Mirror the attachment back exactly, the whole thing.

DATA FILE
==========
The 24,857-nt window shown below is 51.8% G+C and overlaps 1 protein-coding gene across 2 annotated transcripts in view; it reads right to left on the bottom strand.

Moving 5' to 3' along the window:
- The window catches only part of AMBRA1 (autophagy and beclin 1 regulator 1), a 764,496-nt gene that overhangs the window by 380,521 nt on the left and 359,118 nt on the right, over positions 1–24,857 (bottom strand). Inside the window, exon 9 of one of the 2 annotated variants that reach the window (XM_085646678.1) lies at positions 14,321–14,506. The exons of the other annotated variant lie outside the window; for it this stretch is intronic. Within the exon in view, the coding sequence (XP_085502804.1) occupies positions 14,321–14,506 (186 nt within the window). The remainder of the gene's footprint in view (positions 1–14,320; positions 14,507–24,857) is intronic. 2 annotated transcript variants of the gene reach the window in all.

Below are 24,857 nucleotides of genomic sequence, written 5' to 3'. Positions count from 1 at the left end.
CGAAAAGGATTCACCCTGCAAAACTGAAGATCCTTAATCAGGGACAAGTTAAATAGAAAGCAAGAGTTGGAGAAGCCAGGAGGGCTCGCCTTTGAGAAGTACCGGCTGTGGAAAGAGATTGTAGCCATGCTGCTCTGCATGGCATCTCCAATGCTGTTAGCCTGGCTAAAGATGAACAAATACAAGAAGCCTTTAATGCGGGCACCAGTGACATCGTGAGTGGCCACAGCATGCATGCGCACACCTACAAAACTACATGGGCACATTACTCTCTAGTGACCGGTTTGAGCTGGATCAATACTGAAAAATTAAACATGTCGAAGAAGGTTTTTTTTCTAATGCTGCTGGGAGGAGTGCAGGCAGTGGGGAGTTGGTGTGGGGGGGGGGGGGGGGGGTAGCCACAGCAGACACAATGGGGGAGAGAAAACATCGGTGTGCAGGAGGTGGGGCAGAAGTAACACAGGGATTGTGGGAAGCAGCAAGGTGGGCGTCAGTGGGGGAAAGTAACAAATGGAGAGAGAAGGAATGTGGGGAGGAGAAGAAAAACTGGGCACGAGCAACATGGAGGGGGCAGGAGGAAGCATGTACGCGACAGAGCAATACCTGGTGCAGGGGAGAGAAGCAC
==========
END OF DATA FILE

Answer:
The 24,857-nt window shown below is 51.8% G+C and overlaps 1 protein-coding gene across 2 annotated transcripts in view; it reads right to left on the bottom strand.

Moving 5' to 3' along the window:
- The window catches only part of AMBRA1 (autophagy and beclin 1 regulator 1), a 764,496-nt gene that overhangs the window by 380,521 nt on the left and 359,118 nt on the right, over positions 1–24,857 (bottom strand). Inside the window, exon 9 of one of the 2 annotated variants that reach the window (XM_085646678.1) lies at positions 14,321–14,506. The exons of the other annotated variant lie outside the window; for it this stretch is intronic. Within the exon in view, the coding sequence (XP_085502804.1) occupies positions 14,321–14,506 (186 nt within the window). The remainder of the gene's footprint in view (positions 1–14,320; positions 14,507–24,857) is intronic. 2 annotated transcript variants of the gene reach the window in all.

Below are 24,857 nucleotides of genomic sequence, written 5' to 3'. Positions count from 1 at the left end.
CGAAAAGGATTCACCCTGCAAAACTGAAGATCCTTAATCAGGGACAAGTTAAATAGAAAGCAAGAGTTGGAGAAGCCAGGAGGGCTCGCCTTTGAGAAGTACCGGCTGTGGAAAGAGATTGTAGCCATGCTGCTCTGCATGGCATCTCCAATGCTGTTAGCCTGGCTAAAGATGAACAAATACAAGAAGCCTTTAATGCGGGCACCAGTGACATCGTGAGTGGCCACAGCATGCATGCGCACACCTACAAAACTACATGGGCACATTACTCTCTAGTGACCGGTTTGAGCTGGATCAATACTGAAAAATTAAACATGTCGAAGAAGGTTTTTTTTCTAATGCTGCTGGGAGGAGTGCAGGCAGTGGGGAGTTGGTGTGGGGGGGGGGGGGGGGGGTAGCCACAGCAGACACAATGGGGGAGAGAAAACATCGGTGTGCAGGAGGTGGGGCAGAAGTAACACAGGGATTGTGGGAAGCAGCAAGGTGGGCGTCAGTGGGGGAAAGTAACAAATGGAGAGAGAAGGAATGTGGGGAGGAGAAGAAAAACTGGGCACGAGCAACATGGAGGGGGCAGGAGGAAGCATGTACGCGACAGAGCAATACCTGGTGCAGGGGAGAGAAGCAC